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Exploring the Stability and Degradation of the Lipin 1 Protein

Presenters Name: 
Faye Giebink
Co Presenters Name: 
Primary Research Mentor: 
Thurl Harris
Secondary Research Mentor: 
11:00 - 12:15
Time of Presentation: 
2019 - 11:00am to 12:15pm
Newcomb Hall Ballroom
Presentation Type: 
Presentations Academic Category: 
Grant Program Recipient: 
Harrison Undergraduate Research Grant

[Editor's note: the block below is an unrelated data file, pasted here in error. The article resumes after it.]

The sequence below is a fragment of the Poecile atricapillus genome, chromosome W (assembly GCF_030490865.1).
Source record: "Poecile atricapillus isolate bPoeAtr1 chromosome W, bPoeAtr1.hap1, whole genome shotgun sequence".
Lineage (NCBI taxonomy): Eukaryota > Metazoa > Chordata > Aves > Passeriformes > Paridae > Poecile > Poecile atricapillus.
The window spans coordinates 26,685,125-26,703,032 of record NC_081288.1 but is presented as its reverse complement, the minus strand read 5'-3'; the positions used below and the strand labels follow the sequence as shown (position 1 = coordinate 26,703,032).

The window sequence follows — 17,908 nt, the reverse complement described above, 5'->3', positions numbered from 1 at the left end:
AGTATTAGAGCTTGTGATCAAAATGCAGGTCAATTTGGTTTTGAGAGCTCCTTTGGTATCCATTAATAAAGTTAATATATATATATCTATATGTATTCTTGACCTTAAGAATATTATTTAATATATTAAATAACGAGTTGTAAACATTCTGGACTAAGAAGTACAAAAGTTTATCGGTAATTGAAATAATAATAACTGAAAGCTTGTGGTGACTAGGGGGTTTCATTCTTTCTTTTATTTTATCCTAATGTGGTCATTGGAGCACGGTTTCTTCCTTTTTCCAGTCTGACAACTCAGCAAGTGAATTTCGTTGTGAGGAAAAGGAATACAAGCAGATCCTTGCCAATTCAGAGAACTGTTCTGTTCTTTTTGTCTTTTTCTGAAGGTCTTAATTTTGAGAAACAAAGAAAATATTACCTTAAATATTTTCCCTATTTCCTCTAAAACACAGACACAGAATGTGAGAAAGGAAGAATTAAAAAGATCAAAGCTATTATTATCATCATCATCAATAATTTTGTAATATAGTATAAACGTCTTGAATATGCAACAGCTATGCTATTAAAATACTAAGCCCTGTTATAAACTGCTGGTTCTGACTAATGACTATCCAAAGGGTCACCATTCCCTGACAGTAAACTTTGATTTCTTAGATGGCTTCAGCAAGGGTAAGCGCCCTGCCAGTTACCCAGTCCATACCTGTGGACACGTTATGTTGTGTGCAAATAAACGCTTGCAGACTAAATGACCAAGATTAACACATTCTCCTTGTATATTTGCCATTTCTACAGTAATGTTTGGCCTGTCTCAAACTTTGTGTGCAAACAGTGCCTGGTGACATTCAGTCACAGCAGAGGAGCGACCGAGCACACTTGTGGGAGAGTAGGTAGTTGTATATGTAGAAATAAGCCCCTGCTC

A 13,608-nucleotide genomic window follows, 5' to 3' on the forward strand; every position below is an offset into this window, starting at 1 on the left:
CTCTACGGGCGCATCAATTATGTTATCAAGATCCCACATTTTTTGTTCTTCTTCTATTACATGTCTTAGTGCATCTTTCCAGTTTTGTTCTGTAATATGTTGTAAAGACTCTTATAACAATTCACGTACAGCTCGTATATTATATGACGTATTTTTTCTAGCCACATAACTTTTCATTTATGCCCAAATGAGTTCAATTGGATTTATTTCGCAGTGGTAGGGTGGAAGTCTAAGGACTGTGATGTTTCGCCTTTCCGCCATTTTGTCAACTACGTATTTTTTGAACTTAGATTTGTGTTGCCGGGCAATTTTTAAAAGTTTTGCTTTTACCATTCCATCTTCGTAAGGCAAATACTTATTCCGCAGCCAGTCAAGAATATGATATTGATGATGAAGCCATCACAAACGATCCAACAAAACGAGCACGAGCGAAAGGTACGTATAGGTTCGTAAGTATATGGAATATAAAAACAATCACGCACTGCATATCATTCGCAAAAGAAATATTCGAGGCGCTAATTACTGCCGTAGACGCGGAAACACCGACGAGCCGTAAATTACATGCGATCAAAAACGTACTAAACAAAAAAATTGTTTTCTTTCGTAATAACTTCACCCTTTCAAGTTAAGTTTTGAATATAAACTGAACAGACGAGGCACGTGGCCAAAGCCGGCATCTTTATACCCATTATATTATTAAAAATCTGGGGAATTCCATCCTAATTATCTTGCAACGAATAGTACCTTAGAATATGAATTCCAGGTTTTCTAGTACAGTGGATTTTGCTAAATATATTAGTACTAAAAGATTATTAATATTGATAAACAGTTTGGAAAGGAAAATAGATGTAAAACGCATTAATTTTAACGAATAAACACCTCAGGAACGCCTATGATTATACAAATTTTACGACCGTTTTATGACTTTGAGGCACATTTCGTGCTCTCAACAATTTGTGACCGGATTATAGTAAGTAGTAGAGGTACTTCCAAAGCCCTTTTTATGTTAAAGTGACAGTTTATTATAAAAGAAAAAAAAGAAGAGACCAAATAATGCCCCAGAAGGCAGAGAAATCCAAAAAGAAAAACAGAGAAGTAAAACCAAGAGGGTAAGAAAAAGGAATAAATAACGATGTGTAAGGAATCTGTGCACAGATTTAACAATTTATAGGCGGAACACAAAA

Lipin-1 plays a central role in the regulation of lipid metabolism, which is crucial to maintaining systemic energy homeostasis in the body. Lipin-1 functions as a phosphatidic acid phosphatase to convert phosphatidic acid (PA) to diacylglycerol (DAG) as part of the Kennedy pathway. The polybasic domain (PBD) of lipin-1 is a stretch of nine contiguous Arg and Lys residues within the central domain that are essential for interaction with PA. Mutation of these residues to Ala greatly increases protein expression of lipin-1. We show that this increase in expression is due to an increase in protein half-life and we suggest this is due to alterations in lipin-1 ubiquitination and proteasomal degradation. During proteomic analysis of lipin-1 we identified at least one Lys within the PBD as acetylated. Acetylated Lys cannot be ubiquitinated. We have previously demonstrated an interaction between lipin-1 and HDAC1 and 3 and lipin-1, and so we treated cells with Trichostatin A (TSA) to prevent the removal of acetyl groups and cause the accumulation of hyperacetylated lipin-1. We find that pre-treatment of cells with TSA increases lipin-1 protein half-life. We hypothesize that the accumulation of acetylated Lys within the PBD may prevent lipin-1 ubiquitination and degradation. Alternatively, lipin-1 acetylation may affect stability through Lys residues outside of the PBD or through other mechanisms, such as altering phosphorylation. Understanding what regulates lipin-1 stability and its role as a magnesium-dependent phosphatide phosphatase (PAP) enzyme in triacylglycerol synthesis is important to comprehend mechanisms involved in metabolic disorders that lead to obesity.